Patricia Robinson: Isadora, thanks so much for talking to me on this topic. I’m sure this is an article that will be useful to many of my readers.

Dealing with Anxiety

When is anxiety helpful, and when does it tip into that realm of being so distressing that it’s overwhelming? For many individuals, anxiety is too much and it prevents them from making good choices. All they want is for the anxiety to go away.

But the reality is that some anxiety can be a good thing. Anxiety alerts us that something is wrong, that something needs to change. Anxiety catches our attention. The key is knowing how much anxiety is the right amount. Anxiety needs to be managed so we’re focusing on what we need to do, but that it’s not shutting us down completely.

I think of anxiety management as a two pronged approach. Sometimes, it’s important to deal with the emotion, bringing anxiety down so that more rational thinking and behavior is possible. In other cases, the goal is to be practical. Listen to what the anxiety is saying and take steps to remedy the situation.

Frequently, the first step in managing anxiety is simply being aware of it. Once you're is aware of anxiety, simple steps can be taken in an attempt to bring it under control. For many people this involves deep breathing, progressive muscle relaxation, and general awareness of the body. Once the anxiety is at a reasonable level, it makes sense to move into a practical realm. Look at the situation causing anxiety, consider if you're avoiding actions that could improve the situation, and see if simple practical means would be helpful.

For example, if you are worried about your tires, it makes much more sense to have them checked or replaced then to do anxiety reduction techniques. For some people, there can be a lot of anxiety and avoidance around taking these practical steps. That's the time to do an initial anxiety reduction technique, then it's appropriate to move into the problem-solving mode.

The real key to anxiety management is to continually be thinking about what you really need. Do you need to manage your emotions, or do you need to take steps to fix your problems?

Wednesday, May 22, 2013

Passive, Assertive, and Aggressive

I frequently work with clients, both kids and adults, on the theme of passive, assertive and aggressive.This is an easy way to calibrate behavior in tricky situations, and a good way to interpret the behavior of others.

My desktop dictionary defines passive as “accepting or allowing what happens or what others do, without active response or resistance.” Assertive is “having or showing a confident and forceful personality,” and aggressive is “ready or likely to attack or confront.” I like to think of these three words as defining a continuum, with the passive end considering only the needs and desires of others, and the aggressive end as defending one’s own rights solely, at the expense of others. Assertive fits neatly in the middle, standing up for oneself while still considering others.

In most situations, it pays to lean in the direction of assertive behavior. Speak up for yourself, ask for what you want, object to the things you don’t want.

Orion and JFK Transitions Seminar

The transition to adulthood is probably the most uncertain stage in the life of a special needs individual. There are support services and a fairly well defined path available for children and teens, but after high school many young adults flounder. In this post, and my next, I’ll be discussing several good programs to assist in transition planning.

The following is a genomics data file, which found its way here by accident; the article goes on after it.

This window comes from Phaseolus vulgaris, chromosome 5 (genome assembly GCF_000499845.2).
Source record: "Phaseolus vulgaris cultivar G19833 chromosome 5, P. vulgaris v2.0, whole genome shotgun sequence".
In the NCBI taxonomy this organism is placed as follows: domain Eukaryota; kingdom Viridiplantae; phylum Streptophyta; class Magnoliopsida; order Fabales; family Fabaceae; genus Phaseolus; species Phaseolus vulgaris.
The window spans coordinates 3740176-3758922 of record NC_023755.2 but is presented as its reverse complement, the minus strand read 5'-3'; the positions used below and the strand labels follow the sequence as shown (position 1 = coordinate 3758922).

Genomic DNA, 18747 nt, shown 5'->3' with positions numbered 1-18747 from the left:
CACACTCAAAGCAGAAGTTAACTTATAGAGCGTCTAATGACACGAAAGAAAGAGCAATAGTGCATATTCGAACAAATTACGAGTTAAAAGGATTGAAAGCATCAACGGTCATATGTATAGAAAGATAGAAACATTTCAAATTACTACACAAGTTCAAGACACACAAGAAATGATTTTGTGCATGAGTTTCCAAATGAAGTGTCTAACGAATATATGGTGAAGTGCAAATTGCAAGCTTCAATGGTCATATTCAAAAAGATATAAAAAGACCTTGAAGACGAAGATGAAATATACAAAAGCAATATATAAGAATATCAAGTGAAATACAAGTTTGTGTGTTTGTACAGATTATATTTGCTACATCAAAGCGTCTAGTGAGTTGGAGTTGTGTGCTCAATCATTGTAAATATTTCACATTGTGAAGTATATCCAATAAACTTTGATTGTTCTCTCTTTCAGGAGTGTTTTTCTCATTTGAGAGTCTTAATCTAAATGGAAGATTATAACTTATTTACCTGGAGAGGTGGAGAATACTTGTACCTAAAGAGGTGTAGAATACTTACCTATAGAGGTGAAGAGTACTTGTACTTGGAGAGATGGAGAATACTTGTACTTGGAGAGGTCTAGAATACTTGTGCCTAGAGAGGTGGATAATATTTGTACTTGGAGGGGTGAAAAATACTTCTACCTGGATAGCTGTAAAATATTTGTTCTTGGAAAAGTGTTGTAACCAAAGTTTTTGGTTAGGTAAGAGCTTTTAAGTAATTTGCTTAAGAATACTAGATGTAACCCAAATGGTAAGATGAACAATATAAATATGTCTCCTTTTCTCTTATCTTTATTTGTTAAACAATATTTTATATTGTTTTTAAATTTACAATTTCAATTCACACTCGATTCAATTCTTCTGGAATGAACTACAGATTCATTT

Orion Academy, along with JFK University, is offering their 6th annual ASD Transitions Seminar. The seminar will be held at JFK University, in Pleasant Hill, CA, on Saturday, March 10, 2012, from 10 am to 4 pm. There will be a number of speakers, on various topics of interest to parents of transitioning or soon to transitioning teens, as well as vendors and exhibitors. You can register or get more information at the JFK website. Space is limited!

Book Review: George and Sam

I review many books on this blog, mostly because I love to read, and I want to share those books that I find compelling or interesting. There are many books written by parents, chronicling their personal journeys of raising autistic children, and I’ve read and enjoyed a lot of them. But, after so many examples, I’m now looking for these first person accounts that bring something a bit different to the reader.

George and Sam, Two Boys, One Family, and Autism , by Charlotte Moore, 2006, is just that book. The author discusses her life with her two autistic son, George and Sam. With two sons, there’s plenty of opportunity to explore how one diagnosis can be both the same and different in two individuals. With the addition of Moore’s youngest, neurotypical, son, Moore has even more room to consider just how autism and personality intersect.

One area where Moore excels is in examining how her autistic children play and deal with the world of imagination and fantasy. Her precise attention illuminates just how autistic play can differ from neurotypical play with the same toys. Moore was already an author and journalist before the publication of this book, which is based on her column about her sons. Because of this daily examination, Moore seems to write from a present tense noticing, rather than looking back and trying to remember just how her boys behaved.